Ammunition accidents and defects under the training microscope


The profession of arms has long been known as a proud and dangerous one where close proximity to own and opposing forces’ ammunition can be hazardous in the extreme.

To minimise the hazard part from own ammunition, the Department of Defence (DoD) Ammunition School and School of Munitions outside De Aar in the Northern Cape province, this month (February) presented a five-day internal accidents and defects investigation course.

The course had as it primary focus equipping participants with the skills and knowledge to investigate ammunition related accidents and defects. The training emphasised, according to Lance Corporal T Mashishi, three crucial aspects – human factors, manufacturing faults and malfunctioning ammunition or weapon systems.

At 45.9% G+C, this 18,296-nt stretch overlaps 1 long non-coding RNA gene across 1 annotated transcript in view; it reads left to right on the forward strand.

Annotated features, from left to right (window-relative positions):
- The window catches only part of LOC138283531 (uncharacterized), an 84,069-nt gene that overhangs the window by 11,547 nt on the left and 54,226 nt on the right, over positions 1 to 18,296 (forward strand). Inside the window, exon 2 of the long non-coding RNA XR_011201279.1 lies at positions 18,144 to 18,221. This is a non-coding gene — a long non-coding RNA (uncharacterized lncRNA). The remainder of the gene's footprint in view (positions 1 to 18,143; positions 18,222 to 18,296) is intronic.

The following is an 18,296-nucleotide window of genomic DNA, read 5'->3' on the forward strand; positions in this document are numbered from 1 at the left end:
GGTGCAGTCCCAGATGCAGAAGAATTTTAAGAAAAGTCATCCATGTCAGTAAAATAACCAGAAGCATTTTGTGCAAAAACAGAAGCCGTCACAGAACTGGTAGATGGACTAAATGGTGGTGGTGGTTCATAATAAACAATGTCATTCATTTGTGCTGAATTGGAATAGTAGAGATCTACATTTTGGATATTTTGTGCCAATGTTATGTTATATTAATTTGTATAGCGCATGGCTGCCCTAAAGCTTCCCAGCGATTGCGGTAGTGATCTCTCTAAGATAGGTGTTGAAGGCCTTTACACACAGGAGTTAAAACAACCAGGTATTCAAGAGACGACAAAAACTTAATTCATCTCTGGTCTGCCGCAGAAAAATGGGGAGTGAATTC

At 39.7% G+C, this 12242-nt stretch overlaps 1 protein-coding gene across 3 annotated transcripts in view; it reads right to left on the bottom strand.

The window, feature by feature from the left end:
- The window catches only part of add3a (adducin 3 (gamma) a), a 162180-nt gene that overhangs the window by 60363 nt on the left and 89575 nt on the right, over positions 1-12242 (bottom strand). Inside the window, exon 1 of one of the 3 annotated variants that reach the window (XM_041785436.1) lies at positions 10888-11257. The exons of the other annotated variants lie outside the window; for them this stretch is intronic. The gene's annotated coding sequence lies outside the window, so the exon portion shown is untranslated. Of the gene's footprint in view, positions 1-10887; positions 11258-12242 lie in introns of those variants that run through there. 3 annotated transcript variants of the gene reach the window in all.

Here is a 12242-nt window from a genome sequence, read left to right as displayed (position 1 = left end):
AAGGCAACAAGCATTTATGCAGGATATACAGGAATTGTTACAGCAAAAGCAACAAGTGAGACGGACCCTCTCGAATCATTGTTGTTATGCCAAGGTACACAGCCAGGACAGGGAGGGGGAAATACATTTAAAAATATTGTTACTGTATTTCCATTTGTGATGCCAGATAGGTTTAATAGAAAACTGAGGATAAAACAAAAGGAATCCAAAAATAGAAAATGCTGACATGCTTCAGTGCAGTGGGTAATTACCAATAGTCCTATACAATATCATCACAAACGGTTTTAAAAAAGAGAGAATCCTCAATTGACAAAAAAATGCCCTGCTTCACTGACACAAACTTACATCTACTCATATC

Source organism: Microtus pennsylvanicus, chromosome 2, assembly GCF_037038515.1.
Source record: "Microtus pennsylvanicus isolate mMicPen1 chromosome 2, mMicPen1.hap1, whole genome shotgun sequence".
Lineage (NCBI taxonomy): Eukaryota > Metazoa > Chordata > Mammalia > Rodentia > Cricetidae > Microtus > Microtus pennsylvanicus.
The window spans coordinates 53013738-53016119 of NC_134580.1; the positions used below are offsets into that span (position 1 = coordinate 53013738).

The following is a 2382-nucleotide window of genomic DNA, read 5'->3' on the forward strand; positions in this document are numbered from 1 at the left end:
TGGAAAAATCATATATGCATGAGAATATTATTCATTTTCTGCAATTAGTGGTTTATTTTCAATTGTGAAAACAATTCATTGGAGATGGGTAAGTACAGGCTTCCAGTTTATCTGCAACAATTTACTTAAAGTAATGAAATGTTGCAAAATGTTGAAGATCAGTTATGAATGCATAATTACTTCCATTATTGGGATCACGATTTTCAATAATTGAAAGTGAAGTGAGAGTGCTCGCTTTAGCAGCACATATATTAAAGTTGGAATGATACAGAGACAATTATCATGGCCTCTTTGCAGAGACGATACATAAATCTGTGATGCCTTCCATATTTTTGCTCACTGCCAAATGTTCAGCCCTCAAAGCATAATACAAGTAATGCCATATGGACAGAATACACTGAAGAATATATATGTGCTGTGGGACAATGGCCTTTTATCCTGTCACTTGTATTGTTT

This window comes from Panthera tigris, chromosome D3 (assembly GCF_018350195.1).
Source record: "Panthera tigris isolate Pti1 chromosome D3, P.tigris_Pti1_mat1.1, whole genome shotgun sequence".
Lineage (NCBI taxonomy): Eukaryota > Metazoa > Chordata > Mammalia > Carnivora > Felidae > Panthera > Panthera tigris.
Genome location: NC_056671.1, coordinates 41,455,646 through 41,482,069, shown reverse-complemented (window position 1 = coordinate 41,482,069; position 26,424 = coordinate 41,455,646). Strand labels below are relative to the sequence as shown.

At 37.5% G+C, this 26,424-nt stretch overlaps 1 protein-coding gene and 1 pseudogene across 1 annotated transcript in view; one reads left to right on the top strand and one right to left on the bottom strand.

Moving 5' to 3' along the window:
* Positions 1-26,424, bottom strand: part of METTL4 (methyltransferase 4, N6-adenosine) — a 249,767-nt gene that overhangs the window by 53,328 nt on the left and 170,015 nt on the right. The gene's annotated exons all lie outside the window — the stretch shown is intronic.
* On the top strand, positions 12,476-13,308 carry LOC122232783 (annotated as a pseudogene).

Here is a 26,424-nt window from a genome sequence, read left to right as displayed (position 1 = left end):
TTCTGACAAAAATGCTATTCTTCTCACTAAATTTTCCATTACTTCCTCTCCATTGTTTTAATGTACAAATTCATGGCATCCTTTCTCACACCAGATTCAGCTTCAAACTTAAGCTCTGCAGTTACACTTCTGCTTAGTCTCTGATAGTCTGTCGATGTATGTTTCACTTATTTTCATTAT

Participants actively engaged as an investigation team, ensuring they could analyse and determine the root causes of ammunition related incidents.

A collaborative approach ensured knowledge gained was accurately documented for future reference.

Officer Commanding DoD Ammunition Depot and School of Munitions, Colonel R Apollis, recognised the value of the course presenting certificates to all participants.

As the course concluded, it was evident the DoD Ammunition Depot and School of Munitions is “unwavering in its commitment to fostering a culture of safety and continuous improvement” Mashishi reported.